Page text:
Original Air Date: October 6, 1961
Writer: Rod Serling
Director: Elliot Silverstein
“This road is the afterwards of the Civil War. It began at Fort Sumter, South Carolina, and ended at a place called Appomattox. It’s littered with the residue of broken battles and shattered dreams. [Enter the Sergeant who stumbles upon the home of Lavinia and sees her sitting on the porch in a rocking chair.] In just a moment, you will enter a strange province that knows neither North nor South, a place we call…the Twilight Zone.”
The year is April 1865. The Civil War has ended, the Confederacy has surrendered, and we see an endless line of veterans trudging home along a dark and misty path. One Confederate Sergeant (James Gregory) hobbles with a wounded leg while carrying a guitar. He stops at the home of a woman named Lavinia Godwin (played by Joanne Linville who just died this summer in June 2021) and asks her for a glass of water. She explains that she is waiting for her husband, a Confederate Captain, to return home from battle, though she fears he is dead. The Sergeant listens and plays guitar beneath the shade of a tree.
Soon, Lavinia spots a man she knows walking down the road with the rest of the veterans, but he is unresponsive and simply continues onward. Moments later a shadowy Union Lieutenant approaches the home on horseback. Lavinia runs into her house and returns brandishing a shotgun, but the Sergeant begs her not to fire because this man saved his life (though the Sergeant thought the Union man was killed). Ignoring his advice she fires the shotgun at point blank range but he is unfazed. When the Sergeant holds up a lantern, the Union Lieutenant’s face is revealed for the first time -and it has been shockingly mangled. The Union Lieutenant continues riding into the mist on his horse.
Then much to their surprise Lavinia’s husband, Jud, is spotted walking down the road. Lavinia runs to him in tears, thankful he is alive. However, he acknowledges that he did in fact die in the war. In fact, they are all dead and are bound to continue walking along the road into the afterlife. The Sergeant then joins Jud while Lavinia refuses to accept her fate. She stands at her gate shouting after Jud in fear. Time passes and the last man comes walking up the road: President Abraham Lincoln (played by lesser known television actor Austin Green). He is the last casualty of the Civil War. He quotes a line from Shakespeare’s Julius Caesar:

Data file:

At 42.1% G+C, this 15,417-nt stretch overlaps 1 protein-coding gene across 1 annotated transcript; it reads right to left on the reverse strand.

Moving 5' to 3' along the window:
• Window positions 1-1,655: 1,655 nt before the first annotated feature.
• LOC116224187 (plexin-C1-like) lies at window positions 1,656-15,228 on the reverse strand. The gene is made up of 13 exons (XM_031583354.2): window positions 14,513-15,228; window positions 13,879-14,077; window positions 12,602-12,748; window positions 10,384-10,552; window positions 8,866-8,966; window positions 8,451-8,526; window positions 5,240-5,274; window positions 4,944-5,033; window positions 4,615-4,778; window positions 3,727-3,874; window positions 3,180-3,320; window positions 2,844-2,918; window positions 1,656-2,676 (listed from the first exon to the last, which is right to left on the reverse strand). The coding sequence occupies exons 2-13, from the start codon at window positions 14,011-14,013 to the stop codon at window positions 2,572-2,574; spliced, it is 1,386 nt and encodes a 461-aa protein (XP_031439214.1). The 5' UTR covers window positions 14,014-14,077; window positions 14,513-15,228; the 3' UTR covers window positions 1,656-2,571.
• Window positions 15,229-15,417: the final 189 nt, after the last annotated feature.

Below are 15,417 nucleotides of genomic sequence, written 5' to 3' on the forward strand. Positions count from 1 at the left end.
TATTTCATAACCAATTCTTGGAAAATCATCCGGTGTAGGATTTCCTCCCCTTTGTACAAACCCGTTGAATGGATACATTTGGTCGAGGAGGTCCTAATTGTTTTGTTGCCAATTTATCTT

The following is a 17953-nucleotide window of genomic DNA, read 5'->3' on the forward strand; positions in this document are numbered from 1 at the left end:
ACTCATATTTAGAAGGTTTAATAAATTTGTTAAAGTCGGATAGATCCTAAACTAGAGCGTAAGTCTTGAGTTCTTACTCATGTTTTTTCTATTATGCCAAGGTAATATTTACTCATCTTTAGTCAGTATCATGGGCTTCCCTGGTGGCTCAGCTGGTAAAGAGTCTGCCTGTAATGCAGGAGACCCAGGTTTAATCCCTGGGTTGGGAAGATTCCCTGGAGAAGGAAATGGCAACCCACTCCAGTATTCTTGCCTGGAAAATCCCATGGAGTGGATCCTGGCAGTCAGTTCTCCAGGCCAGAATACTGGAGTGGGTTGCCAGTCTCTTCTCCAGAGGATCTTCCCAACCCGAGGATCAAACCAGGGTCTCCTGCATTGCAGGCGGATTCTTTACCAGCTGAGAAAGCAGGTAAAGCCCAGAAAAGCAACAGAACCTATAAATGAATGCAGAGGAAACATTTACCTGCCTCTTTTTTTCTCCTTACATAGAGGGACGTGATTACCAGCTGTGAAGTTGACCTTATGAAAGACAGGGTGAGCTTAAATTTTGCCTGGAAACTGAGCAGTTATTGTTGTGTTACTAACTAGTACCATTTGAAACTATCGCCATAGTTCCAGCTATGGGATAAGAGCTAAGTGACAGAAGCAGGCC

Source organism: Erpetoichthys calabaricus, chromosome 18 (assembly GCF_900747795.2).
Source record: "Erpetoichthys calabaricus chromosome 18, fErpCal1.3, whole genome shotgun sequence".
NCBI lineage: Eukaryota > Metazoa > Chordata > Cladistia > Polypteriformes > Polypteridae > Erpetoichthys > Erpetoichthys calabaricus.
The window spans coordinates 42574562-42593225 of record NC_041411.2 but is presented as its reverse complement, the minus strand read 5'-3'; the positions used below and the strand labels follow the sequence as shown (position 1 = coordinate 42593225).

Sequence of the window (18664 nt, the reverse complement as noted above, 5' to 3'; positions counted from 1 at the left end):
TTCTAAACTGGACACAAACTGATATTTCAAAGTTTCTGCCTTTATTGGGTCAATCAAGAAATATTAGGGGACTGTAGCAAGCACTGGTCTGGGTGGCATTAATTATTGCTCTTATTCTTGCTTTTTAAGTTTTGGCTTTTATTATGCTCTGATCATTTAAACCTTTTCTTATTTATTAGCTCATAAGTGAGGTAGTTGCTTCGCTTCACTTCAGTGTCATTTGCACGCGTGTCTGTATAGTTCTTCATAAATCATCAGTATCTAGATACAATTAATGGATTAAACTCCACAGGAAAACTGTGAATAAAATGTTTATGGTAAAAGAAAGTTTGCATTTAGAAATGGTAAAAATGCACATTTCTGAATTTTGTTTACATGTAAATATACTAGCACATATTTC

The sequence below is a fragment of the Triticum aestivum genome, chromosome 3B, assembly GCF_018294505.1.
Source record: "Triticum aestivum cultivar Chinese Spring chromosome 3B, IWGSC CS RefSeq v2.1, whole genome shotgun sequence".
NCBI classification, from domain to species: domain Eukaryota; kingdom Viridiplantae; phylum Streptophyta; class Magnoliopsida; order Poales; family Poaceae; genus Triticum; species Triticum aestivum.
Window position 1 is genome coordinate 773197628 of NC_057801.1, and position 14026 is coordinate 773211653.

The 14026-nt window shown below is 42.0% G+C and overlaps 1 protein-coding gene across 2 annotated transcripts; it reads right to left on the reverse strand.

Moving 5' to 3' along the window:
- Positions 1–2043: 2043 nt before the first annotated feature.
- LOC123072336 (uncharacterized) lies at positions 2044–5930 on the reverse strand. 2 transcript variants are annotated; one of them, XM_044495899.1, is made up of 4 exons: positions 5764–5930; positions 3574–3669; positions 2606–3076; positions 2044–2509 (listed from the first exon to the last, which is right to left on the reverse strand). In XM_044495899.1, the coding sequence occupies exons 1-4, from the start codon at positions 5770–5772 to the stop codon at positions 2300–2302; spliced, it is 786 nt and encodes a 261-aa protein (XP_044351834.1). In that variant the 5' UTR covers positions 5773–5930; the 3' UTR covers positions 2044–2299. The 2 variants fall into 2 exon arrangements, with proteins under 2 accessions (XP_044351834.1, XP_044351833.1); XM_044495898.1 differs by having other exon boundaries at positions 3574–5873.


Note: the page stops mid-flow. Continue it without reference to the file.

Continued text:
“Of all the wonders that I yet have heard,
It seems to me most strange that men should fear,
Seeing that death, a necessary end,
Will come when it will come.”
(Julius Caesar, Act 5, Scene 2, 4–8)
When Lavinia sees Lincoln, she runs ahead to join her husband, disappearing into the mist on their journey through death together. While not the greatest episode of The Twilight Zone, cinematographer George T. Clemens delivers another cinematic triumph.
“Incident on a dirt road during the month of April, the year 1865. As we’ve already pointed out, it’s a road that won’t be found on a map. But it’s one of many that lead in and out…of the Twilight Zone.”
The Twilight Zone Trivia:
- This was the second Twilight Zone episode to feature the Civil War.
- “The Passersby” is a loosely recycled script Serling wrote for NBC’s Matinee Theatre in 1958 entitled “The Cause.”
- The traditional folk song “Black Is the Color (Of My True Love’s Hair)” is featured prominently throughout this episode.
- Jamie Farr makes a cameo in this episode. He later became the Corporal Maxwell Klinger of MASH (1972) is seen at the beginning. He is one of the soldiers with the bottom of his face covered.